Productivity was poor on the sales calls and we were asked for advice on how to get the team up and running.
Here are our thoughts:
I seem to recall a statistic that stated that 73% of companies believe their most valuable learning approaches are informal, yet only 30% of resources are focused there. How accurate that is I am not sure but I would certainly agree that informal on-the-job sales training can sometimes suffer from a lack of focus and structure.
Here is our advice on how to develop on-the-job training that will lead to the most likelihood for success:
- Focus on product/service knowledge first to make sure the new team know what they are talking about and can answer questions comprehensively. Nothing undermines credibility more than waffling or not answering a questions directly because you aren’t sure of the answer. Also ensure that the benefits of the product/service are clear to the new salesperson. It is natural to focus on features but remember no-one buys a drill because they want a drill … they buy it because they want a hole!
- Products/service knowledge can be embedded through some shadowing with experienced sales people, and some observation of sales calls. This also helps the new hires to get a sense of how to handle themselves with the customers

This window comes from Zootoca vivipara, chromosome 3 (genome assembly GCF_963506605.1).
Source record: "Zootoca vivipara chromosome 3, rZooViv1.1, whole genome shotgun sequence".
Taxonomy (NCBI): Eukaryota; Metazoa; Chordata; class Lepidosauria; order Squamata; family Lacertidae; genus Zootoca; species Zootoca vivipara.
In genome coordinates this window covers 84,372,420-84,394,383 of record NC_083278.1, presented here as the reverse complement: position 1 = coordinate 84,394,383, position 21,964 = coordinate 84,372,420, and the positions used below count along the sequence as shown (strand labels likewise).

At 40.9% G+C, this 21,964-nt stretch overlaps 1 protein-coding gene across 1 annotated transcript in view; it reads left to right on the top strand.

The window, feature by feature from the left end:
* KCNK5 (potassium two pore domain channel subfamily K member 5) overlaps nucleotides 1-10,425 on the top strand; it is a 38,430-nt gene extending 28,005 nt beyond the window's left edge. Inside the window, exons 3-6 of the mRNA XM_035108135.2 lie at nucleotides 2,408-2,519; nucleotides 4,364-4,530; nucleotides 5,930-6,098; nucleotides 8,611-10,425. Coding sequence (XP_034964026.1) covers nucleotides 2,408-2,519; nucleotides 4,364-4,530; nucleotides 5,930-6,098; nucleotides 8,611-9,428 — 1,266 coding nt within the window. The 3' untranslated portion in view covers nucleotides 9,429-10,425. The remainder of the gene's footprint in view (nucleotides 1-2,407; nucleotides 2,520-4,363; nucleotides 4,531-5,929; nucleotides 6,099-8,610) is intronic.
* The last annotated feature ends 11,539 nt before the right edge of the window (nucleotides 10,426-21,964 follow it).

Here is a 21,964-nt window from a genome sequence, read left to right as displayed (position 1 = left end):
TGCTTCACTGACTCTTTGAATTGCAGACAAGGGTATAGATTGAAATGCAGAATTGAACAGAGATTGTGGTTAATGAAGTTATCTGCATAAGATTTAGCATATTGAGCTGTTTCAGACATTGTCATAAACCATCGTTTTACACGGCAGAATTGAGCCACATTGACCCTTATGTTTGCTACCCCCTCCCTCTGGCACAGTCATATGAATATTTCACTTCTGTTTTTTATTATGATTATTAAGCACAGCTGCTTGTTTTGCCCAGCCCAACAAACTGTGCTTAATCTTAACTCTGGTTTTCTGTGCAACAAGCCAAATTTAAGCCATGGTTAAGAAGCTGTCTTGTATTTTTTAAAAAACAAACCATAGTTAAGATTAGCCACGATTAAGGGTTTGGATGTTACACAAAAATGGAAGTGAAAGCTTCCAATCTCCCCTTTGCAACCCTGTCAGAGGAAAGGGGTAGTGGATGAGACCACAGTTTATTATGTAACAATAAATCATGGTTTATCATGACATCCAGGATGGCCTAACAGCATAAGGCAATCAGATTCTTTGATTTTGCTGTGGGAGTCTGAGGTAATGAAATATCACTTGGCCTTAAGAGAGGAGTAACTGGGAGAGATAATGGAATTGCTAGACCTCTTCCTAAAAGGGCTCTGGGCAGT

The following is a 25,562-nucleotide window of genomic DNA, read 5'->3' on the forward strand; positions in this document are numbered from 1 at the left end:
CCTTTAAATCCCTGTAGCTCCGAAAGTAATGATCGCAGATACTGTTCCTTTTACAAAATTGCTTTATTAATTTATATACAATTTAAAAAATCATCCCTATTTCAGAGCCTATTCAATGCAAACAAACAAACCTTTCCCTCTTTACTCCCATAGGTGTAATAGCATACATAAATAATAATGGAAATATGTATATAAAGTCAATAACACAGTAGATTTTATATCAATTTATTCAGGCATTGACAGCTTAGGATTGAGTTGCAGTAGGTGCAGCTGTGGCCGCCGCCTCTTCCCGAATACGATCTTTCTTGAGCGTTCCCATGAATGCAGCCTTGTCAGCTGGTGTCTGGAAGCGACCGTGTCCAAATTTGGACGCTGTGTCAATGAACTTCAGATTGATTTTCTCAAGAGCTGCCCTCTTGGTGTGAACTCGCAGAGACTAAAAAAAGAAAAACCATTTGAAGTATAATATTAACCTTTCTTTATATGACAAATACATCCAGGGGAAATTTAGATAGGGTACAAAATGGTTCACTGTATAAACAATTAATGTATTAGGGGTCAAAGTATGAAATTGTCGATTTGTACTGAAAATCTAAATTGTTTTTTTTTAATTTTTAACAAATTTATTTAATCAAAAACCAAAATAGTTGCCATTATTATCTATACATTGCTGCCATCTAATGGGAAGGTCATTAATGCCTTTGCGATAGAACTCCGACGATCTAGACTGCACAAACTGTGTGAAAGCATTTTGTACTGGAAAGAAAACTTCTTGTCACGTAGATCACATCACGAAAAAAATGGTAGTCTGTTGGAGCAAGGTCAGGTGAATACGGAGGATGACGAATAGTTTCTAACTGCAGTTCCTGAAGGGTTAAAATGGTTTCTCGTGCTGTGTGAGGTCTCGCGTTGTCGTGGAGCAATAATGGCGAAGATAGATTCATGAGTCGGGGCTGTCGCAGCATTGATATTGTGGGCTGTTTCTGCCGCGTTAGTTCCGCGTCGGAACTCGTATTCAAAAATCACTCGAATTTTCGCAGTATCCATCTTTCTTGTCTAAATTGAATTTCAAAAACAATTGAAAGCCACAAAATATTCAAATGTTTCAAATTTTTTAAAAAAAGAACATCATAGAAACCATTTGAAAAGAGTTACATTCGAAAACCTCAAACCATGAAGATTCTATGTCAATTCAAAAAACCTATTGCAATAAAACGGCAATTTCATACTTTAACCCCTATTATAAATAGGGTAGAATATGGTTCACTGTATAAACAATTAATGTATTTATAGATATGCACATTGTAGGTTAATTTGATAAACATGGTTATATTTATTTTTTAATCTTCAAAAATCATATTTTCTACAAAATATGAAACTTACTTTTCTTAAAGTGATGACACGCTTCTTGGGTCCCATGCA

- If possible, get them into a smaller part of the sales process quickly, for instance prospecting, so that when they move into the whole process it is less daunting. Gradually build up their involvement as they develop their sales skills and understand the process
- If possible start on the easy sells. Early quick sales will build confidence and also give new hires the chance to find their feet in building relationships with the customer
- Assign someone more experienced to take them under their wing and show them the ropes. The first 90 days are crucial for someone new to sales, and unless you can help them to feel comfortable and supported they may well become discouraged and leave. The company has invested time and money into them so this is the last thing you want to happen. Ask the more experienced salesperson to keep an open dialogue with them so that they have someone to come to with questions or concerns.
- Share success stories across the team as these are a great way for new hires to learn on the job, and they also motivate the existing team. This can be done in weekly meetings, or in just sending out a weekly email to highlight successes and share sales tips
- Do a weekly check-in for the induction period. This shows the new salesperson that you care about them and you want them to succeed. It can be as simple as a quick phone call to see how they are getting on and whether there is anything you can do to help. But it is a powerful message that their success is important to you.